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Thread: The SEO Effect of Changing Your Sites Domain

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    5starpix's Avatar
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    The SEO Effect of Changing Your Sites Domain

    With the way search engine algorithms are set up, even the slightest changes can affect your rankings. Often times, your search engine rankings will fluctuate from one spot to another, but you may still want to track the trend. A very common issue some people come across is when they are switching to another domain. You may have your current site at an old domain, but wish to move everything to another domain. Obviously, the biggest issue you may have is the site’s rankings. The rankings for a new site will very much differ from an established old site. So, what is the proper way to get this done?

    When you purchase your domain name, avoid parking it. The best thing to do would be to have a hosting account ready to host the new domain name. Even if you are not ready for the move, try to put up a page with some content about the site. Search engines like Google have automated classifiers that will crawl through domains to see which ones are parked. Millions of domains are currently parked and you don’t want yours to be classified as such.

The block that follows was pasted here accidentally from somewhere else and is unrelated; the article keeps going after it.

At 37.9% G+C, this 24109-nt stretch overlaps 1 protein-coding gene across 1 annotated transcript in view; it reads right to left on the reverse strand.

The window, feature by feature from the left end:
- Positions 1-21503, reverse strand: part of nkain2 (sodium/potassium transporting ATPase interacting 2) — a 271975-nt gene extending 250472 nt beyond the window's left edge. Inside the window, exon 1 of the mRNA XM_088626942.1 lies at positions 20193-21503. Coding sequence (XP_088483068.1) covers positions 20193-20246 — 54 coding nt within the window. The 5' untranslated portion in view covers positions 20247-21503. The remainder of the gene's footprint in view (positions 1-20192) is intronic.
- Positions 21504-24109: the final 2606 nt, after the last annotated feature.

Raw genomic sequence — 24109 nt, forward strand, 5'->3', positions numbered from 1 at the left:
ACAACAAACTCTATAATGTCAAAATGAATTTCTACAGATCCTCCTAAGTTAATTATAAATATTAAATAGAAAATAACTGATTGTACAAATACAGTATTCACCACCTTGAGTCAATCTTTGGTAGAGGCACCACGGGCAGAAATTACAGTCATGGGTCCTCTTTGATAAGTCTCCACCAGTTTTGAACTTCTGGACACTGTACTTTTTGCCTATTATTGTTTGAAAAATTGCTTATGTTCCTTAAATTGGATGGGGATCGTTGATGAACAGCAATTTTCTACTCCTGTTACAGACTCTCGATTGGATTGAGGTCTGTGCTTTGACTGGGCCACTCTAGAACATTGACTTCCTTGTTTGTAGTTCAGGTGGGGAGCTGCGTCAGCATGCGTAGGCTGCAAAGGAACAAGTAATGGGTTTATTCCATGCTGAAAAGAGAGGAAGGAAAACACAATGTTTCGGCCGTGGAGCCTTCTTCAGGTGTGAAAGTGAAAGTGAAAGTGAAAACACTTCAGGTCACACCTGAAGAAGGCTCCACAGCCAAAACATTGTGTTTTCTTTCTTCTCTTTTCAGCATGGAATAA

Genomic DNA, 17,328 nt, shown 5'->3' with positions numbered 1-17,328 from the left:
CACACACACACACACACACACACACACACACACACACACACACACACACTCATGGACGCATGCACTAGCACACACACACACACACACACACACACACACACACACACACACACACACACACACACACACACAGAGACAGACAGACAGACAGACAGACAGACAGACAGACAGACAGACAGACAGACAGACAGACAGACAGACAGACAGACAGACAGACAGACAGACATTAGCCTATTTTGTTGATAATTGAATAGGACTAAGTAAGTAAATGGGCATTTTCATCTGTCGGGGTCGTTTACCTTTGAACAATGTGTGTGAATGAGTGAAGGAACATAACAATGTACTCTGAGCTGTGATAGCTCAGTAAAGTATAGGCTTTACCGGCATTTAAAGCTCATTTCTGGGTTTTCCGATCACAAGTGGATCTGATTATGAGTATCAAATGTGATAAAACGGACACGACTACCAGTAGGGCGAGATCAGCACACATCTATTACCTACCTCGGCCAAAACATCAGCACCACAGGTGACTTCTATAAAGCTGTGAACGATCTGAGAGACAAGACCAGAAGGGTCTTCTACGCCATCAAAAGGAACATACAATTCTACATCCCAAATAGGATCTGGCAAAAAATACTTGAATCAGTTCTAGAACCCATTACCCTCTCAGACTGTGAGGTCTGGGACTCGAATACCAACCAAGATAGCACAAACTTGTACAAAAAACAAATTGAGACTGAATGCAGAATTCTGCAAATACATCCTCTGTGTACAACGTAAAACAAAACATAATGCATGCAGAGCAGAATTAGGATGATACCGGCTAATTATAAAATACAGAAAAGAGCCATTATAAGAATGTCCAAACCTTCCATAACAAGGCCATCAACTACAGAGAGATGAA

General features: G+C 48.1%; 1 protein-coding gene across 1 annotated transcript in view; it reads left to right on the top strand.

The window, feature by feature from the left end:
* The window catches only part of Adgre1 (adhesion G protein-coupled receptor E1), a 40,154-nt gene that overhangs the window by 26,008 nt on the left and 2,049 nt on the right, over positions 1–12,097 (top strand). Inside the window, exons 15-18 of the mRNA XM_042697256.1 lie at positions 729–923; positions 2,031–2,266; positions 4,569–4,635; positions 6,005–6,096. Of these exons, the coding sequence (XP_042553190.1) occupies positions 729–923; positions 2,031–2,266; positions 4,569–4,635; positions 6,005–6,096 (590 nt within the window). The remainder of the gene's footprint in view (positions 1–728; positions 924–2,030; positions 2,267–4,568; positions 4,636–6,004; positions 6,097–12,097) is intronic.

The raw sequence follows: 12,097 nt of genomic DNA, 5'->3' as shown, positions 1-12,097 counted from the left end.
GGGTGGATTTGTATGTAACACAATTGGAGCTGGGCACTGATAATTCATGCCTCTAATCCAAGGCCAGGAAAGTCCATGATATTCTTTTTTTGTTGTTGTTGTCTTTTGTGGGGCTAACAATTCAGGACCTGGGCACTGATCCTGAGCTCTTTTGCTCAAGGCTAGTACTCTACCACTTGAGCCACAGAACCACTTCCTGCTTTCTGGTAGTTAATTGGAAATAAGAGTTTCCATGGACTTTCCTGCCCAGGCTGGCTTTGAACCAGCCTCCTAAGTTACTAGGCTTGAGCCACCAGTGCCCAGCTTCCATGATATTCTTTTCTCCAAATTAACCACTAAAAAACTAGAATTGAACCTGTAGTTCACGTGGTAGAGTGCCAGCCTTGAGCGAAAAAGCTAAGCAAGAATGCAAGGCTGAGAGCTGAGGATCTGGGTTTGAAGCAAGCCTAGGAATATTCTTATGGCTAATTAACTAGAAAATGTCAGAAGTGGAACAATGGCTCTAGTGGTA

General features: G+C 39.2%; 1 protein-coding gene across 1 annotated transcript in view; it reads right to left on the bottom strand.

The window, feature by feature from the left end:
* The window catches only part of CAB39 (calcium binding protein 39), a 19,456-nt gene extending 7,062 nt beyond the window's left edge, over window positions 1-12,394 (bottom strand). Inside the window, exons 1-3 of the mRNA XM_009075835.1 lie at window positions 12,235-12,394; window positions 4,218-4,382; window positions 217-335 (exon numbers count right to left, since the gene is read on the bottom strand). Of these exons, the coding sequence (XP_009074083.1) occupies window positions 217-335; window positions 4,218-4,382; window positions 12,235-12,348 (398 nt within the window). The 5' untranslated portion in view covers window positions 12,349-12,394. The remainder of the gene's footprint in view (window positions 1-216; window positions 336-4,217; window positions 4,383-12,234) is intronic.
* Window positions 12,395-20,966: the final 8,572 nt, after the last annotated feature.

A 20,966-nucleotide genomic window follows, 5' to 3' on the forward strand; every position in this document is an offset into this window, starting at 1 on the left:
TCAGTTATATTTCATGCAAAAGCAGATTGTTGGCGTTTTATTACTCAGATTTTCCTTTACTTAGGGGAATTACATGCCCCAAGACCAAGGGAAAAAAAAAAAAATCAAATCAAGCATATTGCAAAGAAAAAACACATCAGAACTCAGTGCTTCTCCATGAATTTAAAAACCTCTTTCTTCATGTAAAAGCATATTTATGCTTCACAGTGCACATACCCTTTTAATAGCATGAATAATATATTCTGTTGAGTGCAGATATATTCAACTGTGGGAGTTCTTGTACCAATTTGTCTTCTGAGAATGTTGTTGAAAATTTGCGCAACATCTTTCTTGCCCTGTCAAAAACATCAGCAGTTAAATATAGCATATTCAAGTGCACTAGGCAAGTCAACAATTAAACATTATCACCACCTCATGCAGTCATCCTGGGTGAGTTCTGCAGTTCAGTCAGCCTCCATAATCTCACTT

Whether you are moving one single site or a few sites to one domain, it is best to start off small. Begin by moving one sub directory of your site, and not the whole site itself. By moving only a small directory of the site, you can test out the rankings for that particular portion of the site. You never know if the domain you just purchased is in need of a reconsideration request. So, when you make the first move, use a permanent 301 redirect. If the rankings do not follow through, you know that something just went wrong.

    If you have multiple sites that you would like to consolidate into one, it is wise to start with the site that has the lowest traffic and rankings. As far as the transition goes, you need to make sure that everything goes as smoothly as you want it to. Examine the rankings for this particular site and its content and see if the new domain has been indexed. Lastly, you want to move the site with the most amount of traffic.